And does anybody have any experience with "Convertible Tablets"? I would be getting one mainly so that I could write notes rather than type them. (I also want to be able to do some light drawing/sketching)
  • Straight_ManStraight_Man Geeky, in my own way Naples, FL
    I would say the days of doing decent drawings on a touch screen are yet to come, to be honest.

    The durable hinging of inexpensive convertible tablets is still in development, as far as I can determine(I looked around). There are some hyper-expensive tablets for folks who insist on input in writing stuff, but the software does not exist that will give you a real good quality conversion of rough touch input to smooth writing YET.

    So, some practical obstacles exist to truely writing legible notes on inexpensive devices as of now. In two years or so, maybe this will be wrong at price points college students can afford.
  • JBoogalooJBoogaloo This too shall pass... Alexandria, VA
    Typing notes seems so much easier than writing them and trying to decipher your own rushed hand writing. In my opinion, if you want to do light drawing/sketching stick with a pencil, paper, scanner and software. If you want to draw/sketch digitally with a natural feel go with a tablet accessory such as a wacom Intuous or Bamboo (small) or any other decent tablet coupled with PS, Corel, etc...just a thought.
  • FrenchieFrenchie Maryland
    Sounds good to me. I will go with a conventional laptop for now, and cross my fingers for the future.

    Now about the resolution. Will the higher resolution put more of a load on the system, therefore making it slower? Will it be noticeable at all?

    And I guess I should have mentioned it earlier but I am a CS (Well Software Engineering actually, but there isn't much difference) major, and will probably be using the computer for some Python/Java/C++ work (I am sure that the i5 3rd gen can handle it though).

    Also I am going with the lowest amount of Ram (4GB 1 DIMM) only because they want +$180 for the 8GB (2 DIMM) option and I am sure that I can buy it for less somewhere else.
  • fatcatfatcat Mizzou
    higher resolution allows you to do more. you can always lower game details, but you can't gain more pixels
  • Straight_ManStraight_Man Geeky, in my own way Naples, FL
    Other than pure usage, for higher res there is a small performance penalty. And there is a small battery life-between-charges penalty for higher quality graphics. For the comparison you gave, probably not noticeable.

    For software dev, pure processing power of the computer speeds up response of any dev environment you might use. Graphics are are almost irrelevant for that.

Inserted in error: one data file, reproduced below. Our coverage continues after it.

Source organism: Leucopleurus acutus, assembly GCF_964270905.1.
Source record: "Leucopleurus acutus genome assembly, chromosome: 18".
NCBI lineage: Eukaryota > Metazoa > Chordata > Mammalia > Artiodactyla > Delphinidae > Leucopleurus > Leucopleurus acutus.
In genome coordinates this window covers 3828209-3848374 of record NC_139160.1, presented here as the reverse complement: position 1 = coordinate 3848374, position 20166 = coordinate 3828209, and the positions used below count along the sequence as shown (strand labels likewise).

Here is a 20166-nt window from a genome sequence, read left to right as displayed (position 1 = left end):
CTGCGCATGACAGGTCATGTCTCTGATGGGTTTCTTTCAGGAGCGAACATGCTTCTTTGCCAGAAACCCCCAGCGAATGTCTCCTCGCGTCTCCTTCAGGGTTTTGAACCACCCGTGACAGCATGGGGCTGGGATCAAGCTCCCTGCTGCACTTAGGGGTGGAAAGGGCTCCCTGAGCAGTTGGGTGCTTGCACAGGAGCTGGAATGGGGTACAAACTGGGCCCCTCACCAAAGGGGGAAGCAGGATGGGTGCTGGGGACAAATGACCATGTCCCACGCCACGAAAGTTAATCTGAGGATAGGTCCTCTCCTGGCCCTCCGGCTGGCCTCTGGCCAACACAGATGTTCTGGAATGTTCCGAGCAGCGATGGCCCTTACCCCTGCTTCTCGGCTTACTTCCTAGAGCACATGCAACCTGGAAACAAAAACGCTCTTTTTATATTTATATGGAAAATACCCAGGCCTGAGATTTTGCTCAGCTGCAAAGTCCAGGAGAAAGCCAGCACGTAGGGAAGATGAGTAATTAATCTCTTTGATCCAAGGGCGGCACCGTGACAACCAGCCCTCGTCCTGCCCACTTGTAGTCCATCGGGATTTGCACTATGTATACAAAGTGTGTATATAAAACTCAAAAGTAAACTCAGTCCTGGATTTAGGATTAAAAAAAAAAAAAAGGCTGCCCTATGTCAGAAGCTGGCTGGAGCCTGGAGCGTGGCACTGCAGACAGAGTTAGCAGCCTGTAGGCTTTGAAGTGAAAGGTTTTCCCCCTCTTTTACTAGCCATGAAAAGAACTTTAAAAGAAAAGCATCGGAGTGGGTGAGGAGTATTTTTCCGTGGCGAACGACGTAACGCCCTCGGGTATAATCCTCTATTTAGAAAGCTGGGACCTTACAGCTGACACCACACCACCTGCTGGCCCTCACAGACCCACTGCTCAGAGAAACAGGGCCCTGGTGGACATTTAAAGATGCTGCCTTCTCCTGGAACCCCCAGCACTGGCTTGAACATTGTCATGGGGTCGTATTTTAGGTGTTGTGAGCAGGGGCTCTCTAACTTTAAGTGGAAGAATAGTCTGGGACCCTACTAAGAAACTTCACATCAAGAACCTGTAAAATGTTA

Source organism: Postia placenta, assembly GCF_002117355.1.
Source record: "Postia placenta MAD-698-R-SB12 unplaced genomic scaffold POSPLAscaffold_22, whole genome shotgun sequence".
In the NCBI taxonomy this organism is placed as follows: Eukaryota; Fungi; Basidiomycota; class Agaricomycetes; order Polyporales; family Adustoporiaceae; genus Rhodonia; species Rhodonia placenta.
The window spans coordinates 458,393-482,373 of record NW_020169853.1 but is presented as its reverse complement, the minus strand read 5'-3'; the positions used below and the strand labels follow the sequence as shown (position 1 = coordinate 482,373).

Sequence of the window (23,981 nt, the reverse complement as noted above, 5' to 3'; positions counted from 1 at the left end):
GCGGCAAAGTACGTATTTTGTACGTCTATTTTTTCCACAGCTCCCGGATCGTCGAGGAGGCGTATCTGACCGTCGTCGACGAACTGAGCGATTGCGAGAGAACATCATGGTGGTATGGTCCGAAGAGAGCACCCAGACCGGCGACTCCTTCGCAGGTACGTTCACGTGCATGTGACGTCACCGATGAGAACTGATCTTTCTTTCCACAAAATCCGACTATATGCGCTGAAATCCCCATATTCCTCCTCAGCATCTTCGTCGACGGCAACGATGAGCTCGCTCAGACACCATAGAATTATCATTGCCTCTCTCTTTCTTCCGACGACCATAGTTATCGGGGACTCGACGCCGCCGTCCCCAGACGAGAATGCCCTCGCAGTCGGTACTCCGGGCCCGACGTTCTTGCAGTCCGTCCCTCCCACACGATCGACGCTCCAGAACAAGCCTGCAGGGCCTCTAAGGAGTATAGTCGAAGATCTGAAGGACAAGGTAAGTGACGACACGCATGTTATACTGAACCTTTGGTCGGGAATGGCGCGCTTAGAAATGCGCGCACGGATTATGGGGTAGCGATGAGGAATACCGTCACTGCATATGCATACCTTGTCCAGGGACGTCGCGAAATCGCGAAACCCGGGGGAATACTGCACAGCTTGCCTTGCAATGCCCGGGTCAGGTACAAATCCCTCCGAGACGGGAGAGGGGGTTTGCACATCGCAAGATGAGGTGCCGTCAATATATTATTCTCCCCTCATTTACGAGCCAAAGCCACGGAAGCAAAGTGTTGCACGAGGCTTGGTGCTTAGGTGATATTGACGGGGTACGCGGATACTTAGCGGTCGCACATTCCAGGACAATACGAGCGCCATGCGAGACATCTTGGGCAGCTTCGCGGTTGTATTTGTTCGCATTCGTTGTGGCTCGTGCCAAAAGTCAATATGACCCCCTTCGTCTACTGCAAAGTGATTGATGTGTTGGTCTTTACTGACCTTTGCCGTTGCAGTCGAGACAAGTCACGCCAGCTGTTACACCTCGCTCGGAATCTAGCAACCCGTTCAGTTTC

• FrenchieFrenchie Maryland
    Thank you guys for all your information. I really appreciate it.
  • TushonTushon I'm scared, Coach Alexandria, VA
    Unless you start hitting REALLY heavy calculations, i.e. MATLAB simulations of bunches of particles or electricity or w/e magic it is that @Shwaip does, the i5 will be fine. Doing normal code compiling and dev in the listed languages should fly along just fine. Higher resolution is tougher only when doing graphically intensive things (like gaming), but as @fatcat said, you cannot gain pixels, but you can downsize games.
  • shwaipshwaip bluffin' with my muffin
    You need to decide what you want from the laptop. Do you just want something to take around to classes, take notes, write assignments? Then you don't need too much and having the tablet functionality might be important.

    Depending on your major, do you want to be able to run simulations/etc on your laptop? If no, then you can go for the smaller, cheaper options.

    If you have any sort of major work to do, can you just do it on your desktop (locally or remotely)? Does your school have a RDP lab? That way you could just remote access from your laptop, and you could get a less powerful laptop.
  • PetraPetra Palmdale, CA USA
    While I'm generally with fatcat on the resolution thing (1920x1080 being preferred, 1440x900 minimum), I'd be willing to compromise on the screen resolution for a good combination of portability, performance, and price. The Acer M5-481TG-6814 that my wife just picked up to replace her old MacBook Pro comes to mind here...it would be nearly perfect if it had a 1440x900 display instead of the 1366x768 panel.

    More to the point, for a college student who's majoring in CS/Software Engineering and looking for a laptop to supplement his desktop, I'd be most concerned with form factor and weight. Just about any modern laptop with a mobile i5 or faster will compile code well enough (in my experience, an old netbook with an Atom CPU (or something with a 366MHz PPC G3 CPU...don't ask) could get you through most college programming classes... assuming you can suffer through the cramped keyboard and useless 1024x600 display). Simulation is where everything falls apart, but I don't think that you'd be running into too much of that given your major.